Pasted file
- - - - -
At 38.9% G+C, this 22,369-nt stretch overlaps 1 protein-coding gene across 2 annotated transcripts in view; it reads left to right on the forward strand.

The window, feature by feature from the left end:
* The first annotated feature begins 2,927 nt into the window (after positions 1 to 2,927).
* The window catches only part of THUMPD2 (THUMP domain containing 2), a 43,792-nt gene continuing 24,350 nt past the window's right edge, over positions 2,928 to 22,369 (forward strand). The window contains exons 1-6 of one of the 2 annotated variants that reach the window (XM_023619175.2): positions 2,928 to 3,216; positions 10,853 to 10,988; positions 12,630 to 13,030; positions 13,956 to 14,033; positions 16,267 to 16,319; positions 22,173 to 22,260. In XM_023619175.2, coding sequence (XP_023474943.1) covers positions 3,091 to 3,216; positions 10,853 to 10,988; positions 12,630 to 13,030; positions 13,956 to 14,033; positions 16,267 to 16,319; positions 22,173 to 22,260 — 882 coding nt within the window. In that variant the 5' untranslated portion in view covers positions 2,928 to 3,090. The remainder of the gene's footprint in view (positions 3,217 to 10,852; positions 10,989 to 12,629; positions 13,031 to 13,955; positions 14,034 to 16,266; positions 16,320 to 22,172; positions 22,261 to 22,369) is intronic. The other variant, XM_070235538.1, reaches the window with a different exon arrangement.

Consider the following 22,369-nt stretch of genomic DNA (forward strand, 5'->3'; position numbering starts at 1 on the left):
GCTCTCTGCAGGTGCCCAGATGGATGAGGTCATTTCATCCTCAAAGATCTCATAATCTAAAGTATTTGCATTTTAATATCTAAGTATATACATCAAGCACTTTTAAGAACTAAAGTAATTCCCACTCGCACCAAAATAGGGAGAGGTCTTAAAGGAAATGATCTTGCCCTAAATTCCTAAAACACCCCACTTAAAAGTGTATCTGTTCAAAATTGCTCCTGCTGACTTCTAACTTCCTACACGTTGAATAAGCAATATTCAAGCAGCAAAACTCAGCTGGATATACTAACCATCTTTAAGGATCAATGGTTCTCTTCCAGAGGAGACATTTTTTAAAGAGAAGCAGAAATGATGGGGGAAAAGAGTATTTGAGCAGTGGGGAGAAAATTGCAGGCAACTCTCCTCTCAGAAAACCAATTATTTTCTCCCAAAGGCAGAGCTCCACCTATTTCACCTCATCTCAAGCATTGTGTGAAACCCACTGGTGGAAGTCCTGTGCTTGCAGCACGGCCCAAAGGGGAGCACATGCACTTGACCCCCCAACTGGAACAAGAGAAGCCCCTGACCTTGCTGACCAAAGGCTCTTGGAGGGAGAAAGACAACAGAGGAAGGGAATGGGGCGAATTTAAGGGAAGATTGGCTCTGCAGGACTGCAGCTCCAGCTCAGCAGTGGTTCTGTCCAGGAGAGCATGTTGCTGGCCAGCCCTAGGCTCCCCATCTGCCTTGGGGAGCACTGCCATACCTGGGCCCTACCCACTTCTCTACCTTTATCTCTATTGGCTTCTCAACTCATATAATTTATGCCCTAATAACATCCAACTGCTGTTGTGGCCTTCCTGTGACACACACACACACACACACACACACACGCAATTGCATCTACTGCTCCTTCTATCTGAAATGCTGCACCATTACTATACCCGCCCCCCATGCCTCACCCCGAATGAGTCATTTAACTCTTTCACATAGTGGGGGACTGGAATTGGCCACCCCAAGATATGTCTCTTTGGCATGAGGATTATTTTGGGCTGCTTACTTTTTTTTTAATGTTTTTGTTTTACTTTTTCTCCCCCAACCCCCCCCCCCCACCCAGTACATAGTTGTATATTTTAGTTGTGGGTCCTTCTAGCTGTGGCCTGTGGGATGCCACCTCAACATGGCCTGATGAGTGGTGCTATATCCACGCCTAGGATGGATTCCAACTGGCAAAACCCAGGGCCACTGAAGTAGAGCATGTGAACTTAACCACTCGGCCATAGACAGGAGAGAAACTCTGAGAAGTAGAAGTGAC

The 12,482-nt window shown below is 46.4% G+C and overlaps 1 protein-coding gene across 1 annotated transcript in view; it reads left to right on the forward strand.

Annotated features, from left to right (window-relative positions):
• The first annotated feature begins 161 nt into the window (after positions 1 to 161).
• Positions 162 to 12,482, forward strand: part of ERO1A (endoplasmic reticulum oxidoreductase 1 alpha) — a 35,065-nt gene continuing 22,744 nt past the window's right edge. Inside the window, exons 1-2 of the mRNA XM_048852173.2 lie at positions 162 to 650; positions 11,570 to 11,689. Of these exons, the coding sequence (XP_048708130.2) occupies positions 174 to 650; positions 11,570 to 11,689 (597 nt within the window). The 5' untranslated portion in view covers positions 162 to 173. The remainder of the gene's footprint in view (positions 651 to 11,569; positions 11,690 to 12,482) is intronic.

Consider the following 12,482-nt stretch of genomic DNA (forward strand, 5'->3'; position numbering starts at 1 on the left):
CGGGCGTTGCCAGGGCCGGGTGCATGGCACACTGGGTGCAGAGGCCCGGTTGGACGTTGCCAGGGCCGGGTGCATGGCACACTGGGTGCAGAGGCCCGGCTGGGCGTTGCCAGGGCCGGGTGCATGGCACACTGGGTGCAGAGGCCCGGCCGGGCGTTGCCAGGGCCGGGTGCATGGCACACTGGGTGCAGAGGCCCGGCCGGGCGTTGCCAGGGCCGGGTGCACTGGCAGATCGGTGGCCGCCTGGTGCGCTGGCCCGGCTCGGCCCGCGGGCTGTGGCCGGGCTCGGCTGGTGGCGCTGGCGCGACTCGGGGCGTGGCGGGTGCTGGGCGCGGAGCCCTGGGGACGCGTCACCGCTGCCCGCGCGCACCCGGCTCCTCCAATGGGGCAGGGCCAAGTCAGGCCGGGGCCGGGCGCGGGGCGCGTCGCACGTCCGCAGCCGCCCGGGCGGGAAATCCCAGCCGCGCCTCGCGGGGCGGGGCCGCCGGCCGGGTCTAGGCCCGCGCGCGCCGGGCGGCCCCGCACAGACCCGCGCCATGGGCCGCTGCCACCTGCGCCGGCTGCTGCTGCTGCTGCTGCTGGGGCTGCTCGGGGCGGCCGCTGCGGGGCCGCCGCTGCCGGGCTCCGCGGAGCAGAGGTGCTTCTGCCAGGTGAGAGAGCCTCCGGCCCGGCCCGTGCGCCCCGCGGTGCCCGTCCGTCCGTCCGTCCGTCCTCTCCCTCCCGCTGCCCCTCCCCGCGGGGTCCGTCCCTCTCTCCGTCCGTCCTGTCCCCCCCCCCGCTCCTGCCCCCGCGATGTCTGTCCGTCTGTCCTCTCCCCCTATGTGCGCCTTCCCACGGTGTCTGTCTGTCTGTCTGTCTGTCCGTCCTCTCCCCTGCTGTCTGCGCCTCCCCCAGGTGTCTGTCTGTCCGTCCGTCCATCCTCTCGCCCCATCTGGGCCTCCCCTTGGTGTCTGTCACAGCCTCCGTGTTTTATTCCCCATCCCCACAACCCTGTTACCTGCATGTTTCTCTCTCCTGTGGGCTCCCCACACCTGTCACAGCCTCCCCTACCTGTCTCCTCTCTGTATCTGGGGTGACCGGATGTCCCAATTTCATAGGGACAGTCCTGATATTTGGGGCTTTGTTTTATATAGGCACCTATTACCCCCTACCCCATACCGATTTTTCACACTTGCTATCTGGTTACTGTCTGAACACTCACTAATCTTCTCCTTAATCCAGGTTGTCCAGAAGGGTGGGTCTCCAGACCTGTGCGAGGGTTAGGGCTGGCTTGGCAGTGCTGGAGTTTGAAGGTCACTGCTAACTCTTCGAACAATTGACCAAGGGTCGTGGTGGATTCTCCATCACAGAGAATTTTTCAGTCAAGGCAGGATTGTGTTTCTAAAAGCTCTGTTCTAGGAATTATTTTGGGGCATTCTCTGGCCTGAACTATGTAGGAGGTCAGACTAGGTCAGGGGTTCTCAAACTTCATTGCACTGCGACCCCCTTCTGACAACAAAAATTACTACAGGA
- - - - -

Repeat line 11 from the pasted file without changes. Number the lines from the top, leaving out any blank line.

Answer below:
Consider the following 12,482-nt stretch of genomic DNA (forward strand, 5'->3'; position numbering starts at 1 on the left):